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Move From Good to Great With These 7 Tips for Your Awareness Program

Tom Pendergast, Ph.D.
| Published: 9/19/2016 3:06 PM | Permalink | Email this Post | Comments (0)

When I interact with our clients, the vast majority of them are either trying to get a brand-new awareness program off the ground or are looking for ways to improve a program that is pretty limited in scope. I bet this sounds familiar to many readers:  IT and information security teams are so busy fighting other battles that they often have little time left for dealing with their human problems in privacy and security. You will pass most audits with a program that is “good enough.” But what if your awareness program could be great?

I got a chance to think more about this the other day when one of our most advanced clients said that his chief information security officer (CISO) wanted to know what it would take for them to take their program from good to great. We had already been working with them on a program that included small units of training interspersed with monthly videos, and I knew that their program was completely voluntary. (Yes, I know!). Here are my ideas for revving up a program that was fun for employees and tightly aligned with known risk factors:

  1. Starting with your corporate risk assessment, make direct connections between the business risk and the behavioral risk that will be targeted with the awareness program. I would target no more than 10 risk factors.
  2. Identify multiple pieces of educational content for each identified behavioral risk. The content should be a mix of styles, e.g., conventional (but very short) web-based training, phishing simulation, videos, articles, tweets. Some of it should be safe and corporate, but most of it should be more fun—as game-like as possible. The higher priority the risk, the more frequent the communication; phishing, for example, should be addressed regularly.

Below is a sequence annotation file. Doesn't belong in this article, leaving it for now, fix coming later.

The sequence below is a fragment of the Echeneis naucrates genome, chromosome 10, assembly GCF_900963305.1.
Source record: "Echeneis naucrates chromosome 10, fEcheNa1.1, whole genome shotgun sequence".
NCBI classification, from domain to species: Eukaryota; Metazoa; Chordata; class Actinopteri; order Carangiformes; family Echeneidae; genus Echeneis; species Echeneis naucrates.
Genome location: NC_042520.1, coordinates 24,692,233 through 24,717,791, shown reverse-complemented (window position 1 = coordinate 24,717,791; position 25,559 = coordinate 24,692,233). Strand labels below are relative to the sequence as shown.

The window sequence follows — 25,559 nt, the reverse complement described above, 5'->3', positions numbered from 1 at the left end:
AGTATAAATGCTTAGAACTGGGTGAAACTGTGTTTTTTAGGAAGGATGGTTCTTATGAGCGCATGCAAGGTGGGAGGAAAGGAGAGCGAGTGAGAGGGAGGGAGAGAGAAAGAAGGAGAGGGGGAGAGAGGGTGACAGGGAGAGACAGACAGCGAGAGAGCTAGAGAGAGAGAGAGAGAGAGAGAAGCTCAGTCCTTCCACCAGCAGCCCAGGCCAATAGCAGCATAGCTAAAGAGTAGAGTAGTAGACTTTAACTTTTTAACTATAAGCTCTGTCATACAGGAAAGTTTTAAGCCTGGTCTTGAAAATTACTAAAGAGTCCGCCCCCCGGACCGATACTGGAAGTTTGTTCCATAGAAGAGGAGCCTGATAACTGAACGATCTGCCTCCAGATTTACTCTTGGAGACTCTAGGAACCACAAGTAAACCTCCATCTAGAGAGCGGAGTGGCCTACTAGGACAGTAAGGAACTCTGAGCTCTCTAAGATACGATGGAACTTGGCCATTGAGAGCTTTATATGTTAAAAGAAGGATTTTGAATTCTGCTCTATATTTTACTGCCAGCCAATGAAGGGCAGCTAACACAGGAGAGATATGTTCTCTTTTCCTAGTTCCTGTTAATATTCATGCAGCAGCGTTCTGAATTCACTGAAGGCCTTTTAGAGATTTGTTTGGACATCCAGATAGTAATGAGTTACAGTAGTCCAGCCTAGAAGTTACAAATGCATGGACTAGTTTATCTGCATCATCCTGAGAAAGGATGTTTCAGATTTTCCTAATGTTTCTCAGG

3. Create a fun but competitive environment in which employees can earn points for their security and privacy competence. Employees can earn points when they consume some content; they can earn points when they successfully avoid or report a fake phishing attempt; they can earn points for scores when they participate in a security or privacy game or by attending a security training. They can even earn points in a contest to design the best security or privacy poster.
  4. Assign point values to each piece of content, based on 2 factors:  riskiness and complexity. There should be more points for high-risk items and for complex items.
  5. Announce winners on a regular basis, and not just individual winners, but divisions or business units or whatever unit of people makes sense in your environment. Be very public in your announcements so everyone knows that people across the company are invested in information security.
  6. Get management involved in promoting it and, ideally, getting their teams fired up about participating.
  7. In my ideal world, I would want to deploy some form of user behavior analytics, not to spy on people, but to better identify the nonmalicious user actions that put information at risk, but I know that would not be approved by this client.

If you had the opportunity to take your program from good to great, what would you do?

Read Tom Pendergast’s recent Journal article:
How to Audit the Human Element and Assess Your Organization’s Security Risk,” ISACA Journal, volume 5, 2016.


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